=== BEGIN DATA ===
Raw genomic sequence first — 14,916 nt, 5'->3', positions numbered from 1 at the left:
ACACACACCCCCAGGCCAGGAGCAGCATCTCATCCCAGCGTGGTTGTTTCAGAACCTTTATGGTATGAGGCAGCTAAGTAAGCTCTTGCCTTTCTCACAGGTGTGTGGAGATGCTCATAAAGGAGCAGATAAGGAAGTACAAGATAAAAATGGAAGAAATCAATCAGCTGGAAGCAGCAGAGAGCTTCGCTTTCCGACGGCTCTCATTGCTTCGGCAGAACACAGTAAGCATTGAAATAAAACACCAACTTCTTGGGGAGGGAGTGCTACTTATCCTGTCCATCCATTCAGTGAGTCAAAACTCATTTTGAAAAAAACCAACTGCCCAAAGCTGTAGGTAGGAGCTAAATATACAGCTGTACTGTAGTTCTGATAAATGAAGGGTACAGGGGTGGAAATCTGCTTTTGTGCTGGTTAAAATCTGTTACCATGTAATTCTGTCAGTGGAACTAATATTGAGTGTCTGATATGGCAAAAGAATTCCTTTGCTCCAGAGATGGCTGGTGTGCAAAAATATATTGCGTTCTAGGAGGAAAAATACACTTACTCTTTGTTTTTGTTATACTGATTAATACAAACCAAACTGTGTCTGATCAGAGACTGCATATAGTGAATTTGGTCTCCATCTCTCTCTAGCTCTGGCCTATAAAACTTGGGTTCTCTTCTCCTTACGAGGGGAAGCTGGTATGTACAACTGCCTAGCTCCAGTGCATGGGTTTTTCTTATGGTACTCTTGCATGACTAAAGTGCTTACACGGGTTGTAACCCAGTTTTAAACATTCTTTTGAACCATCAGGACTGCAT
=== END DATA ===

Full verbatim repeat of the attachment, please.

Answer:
Raw genomic sequence first — 14,916 nt, 5'->3', positions numbered from 1 at the left:
ACACACACCCCCAGGCCAGGAGCAGCATCTCATCCCAGCGTGGTTGTTTCAGAACCTTTATGGTATGAGGCAGCTAAGTAAGCTCTTGCCTTTCTCACAGGTGTGTGGAGATGCTCATAAAGGAGCAGATAAGGAAGTACAAGATAAAAATGGAAGAAATCAATCAGCTGGAAGCAGCAGAGAGCTTCGCTTTCCGACGGCTCTCATTGCTTCGGCAGAACACAGTAAGCATTGAAATAAAACACCAACTTCTTGGGGAGGGAGTGCTACTTATCCTGTCCATCCATTCAGTGAGTCAAAACTCATTTTGAAAAAAACCAACTGCCCAAAGCTGTAGGTAGGAGCTAAATATACAGCTGTACTGTAGTTCTGATAAATGAAGGGTACAGGGGTGGAAATCTGCTTTTGTGCTGGTTAAAATCTGTTACCATGTAATTCTGTCAGTGGAACTAATATTGAGTGTCTGATATGGCAAAAGAATTCCTTTGCTCCAGAGATGGCTGGTGTGCAAAAATATATTGCGTTCTAGGAGGAAAAATACACTTACTCTTTGTTTTTGTTATACTGATTAATACAAACCAAACTGTGTCTGATCAGAGACTGCATATAGTGAATTTGGTCTCCATCTCTCTCTAGCTCTGGCCTATAAAACTTGGGTTCTCTTCTCCTTACGAGGGGAAGCTGGTATGTACAACTGCCTAGCTCCAGTGCATGGGTTTTTCTTATGGTACTCTTGCATGACTAAAGTGCTTACACGGGTTGTAACCCAGTTTTAAACATTCTTTTGAACCATCAGGACTGCAT